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WW2 Drones


Gildwiller1918

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Aerial drones are common place in modern warfare, however they were starting to be used before WW1, an example of this would be the The Kettering Bug. During WW2, many advances were made in the drone field, one such drone was the U.S. TDR-1 made by the Interstate Aircraft Company. The U.S. Navy ordered a remote controlled bomber that could carry either a 1,000 pound bomb or torpedo. The drone could be piloted remotely or with a pilot on board. The body of the drone was made of pressed wood, the same type used to music organs and the metal tube body was ordered from the Schwinn bicycle company. The TDR-1 had a TV camera in the nose, which at the time was quite advanced. This allowed for a following aircraft (typically an TBM Avenger) to use the TV to steer the drone onto its target. The TV for this drone was nothing like the TV's we have today, but was sufficient enough to distinguish targets. The drone was successfully used in September 1944 against Japanese gun emplacements on the Island of Bougainville. 

 

 

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Another U.S. Navy drone developed in 1942-1943 was the TDN-1, which was the predecessor of the TDR. This model was deemed unfit for operational use and was relegated to training roles, some were used as aerial targets. This drone is often credited as being the first to take off freely from an Aircraft Carrier. 

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TDN taking off from the USS Sable (IX-81)

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Operation Aphrodite used large bombers such as the Boeing B-17 and the Consolidated PB4Y as radio controlled guided munitions. The idea was to load as much explosives as possible onto these aircraft and fly them into hardened structures such as U-Boat pens and V-Weapon sites.  The planes were loaded with double the bomb capacity as all other non-essential items were removed. The pilots would take off and once the plane was at the designated height and direction, they would bail out and the trailing plane would take over flying by remote.  RAF Fersfield in Norfolk was used as the launch site for these missions, however out of 14 missions launched, none were successful. Most planes crashed when the remote control system failed or malfunctioned, some were shot down by anti-aircraft units. Most of the volunteer pilots were killed, one such pilot was LT. Joseph P. Kennedy Jr., brother of future US President Kennedy.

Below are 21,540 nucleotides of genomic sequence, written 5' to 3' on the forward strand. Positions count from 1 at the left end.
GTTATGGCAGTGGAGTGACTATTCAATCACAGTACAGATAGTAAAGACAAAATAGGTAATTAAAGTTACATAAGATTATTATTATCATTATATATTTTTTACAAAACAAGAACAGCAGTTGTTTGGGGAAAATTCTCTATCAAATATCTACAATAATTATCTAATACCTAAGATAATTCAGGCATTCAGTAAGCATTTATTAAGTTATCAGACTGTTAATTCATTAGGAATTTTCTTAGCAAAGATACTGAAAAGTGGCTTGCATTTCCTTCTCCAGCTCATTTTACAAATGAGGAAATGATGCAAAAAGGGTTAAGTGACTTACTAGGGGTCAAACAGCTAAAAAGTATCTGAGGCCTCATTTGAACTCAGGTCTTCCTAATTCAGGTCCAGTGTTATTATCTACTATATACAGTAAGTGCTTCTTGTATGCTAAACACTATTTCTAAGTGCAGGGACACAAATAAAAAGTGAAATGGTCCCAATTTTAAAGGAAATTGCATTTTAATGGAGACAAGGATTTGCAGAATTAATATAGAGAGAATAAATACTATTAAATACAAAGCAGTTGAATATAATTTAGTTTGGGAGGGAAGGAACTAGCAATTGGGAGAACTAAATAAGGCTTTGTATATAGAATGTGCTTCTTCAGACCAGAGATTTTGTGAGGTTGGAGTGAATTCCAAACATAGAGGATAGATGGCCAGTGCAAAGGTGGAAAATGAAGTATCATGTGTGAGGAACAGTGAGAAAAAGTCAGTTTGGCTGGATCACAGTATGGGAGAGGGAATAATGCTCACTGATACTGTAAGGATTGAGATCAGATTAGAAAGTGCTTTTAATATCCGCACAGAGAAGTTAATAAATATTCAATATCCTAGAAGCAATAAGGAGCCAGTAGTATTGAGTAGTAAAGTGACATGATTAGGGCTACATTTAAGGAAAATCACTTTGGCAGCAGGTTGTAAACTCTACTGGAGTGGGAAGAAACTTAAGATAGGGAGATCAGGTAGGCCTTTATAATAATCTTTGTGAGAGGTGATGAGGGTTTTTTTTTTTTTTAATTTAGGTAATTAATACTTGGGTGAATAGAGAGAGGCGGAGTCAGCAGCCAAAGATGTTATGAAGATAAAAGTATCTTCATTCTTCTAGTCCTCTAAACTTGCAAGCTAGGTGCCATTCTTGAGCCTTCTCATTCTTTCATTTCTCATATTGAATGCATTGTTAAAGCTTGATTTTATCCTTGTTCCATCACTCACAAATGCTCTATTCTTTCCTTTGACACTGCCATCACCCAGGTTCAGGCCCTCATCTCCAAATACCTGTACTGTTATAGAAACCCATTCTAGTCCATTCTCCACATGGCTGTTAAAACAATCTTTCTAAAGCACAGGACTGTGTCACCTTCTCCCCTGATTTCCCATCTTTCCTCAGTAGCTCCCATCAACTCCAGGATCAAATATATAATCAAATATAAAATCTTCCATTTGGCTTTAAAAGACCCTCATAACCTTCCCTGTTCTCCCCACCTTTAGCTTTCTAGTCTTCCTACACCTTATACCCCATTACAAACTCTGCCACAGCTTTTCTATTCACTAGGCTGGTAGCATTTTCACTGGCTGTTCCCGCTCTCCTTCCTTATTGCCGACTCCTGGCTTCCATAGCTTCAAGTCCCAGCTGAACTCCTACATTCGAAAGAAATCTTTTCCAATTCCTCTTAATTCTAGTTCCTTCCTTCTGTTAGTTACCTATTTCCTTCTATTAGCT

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View of a B-17 used in Operation Aphrodite, the cockpits were removed to allow the pilots to bail out easier. 

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Another U.S. model was the ASM-N-2 Bat, which was a radar controlled glide bomb used for anti-shipping proposes and for bombing of static targets, which was deployed in the spring of 1944. Several of these devices were used successfully against Japanese ships and also against Japanese bridges in Burma. The Bat could reach up to 390 MPH and carried a 1,000 pound charge, nearly 2,600 were used during the war. 

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BAT under a wing of a US Navy PB4Y

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The Germans also had their share of remote guided weapons, one of which was the Henschel Hs 293. The 293 was designed for an anti-shipping role, one it did fairly well in, sinking or damaging 25 ships. Around 1,000 of these drones were built before the end of the war. Although designed for anti-shipping, they were also used to destroy static land based targets, in this role it was not successful. The allies developed radio jamming devices to limit the capabilities of the 293 such as the British type 650 transmitter. Later models of the 293 were being developed to use wire guided and TV Camera technology, but the war ended before they could become operational.

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HS 293 being loaded onto a HE-111

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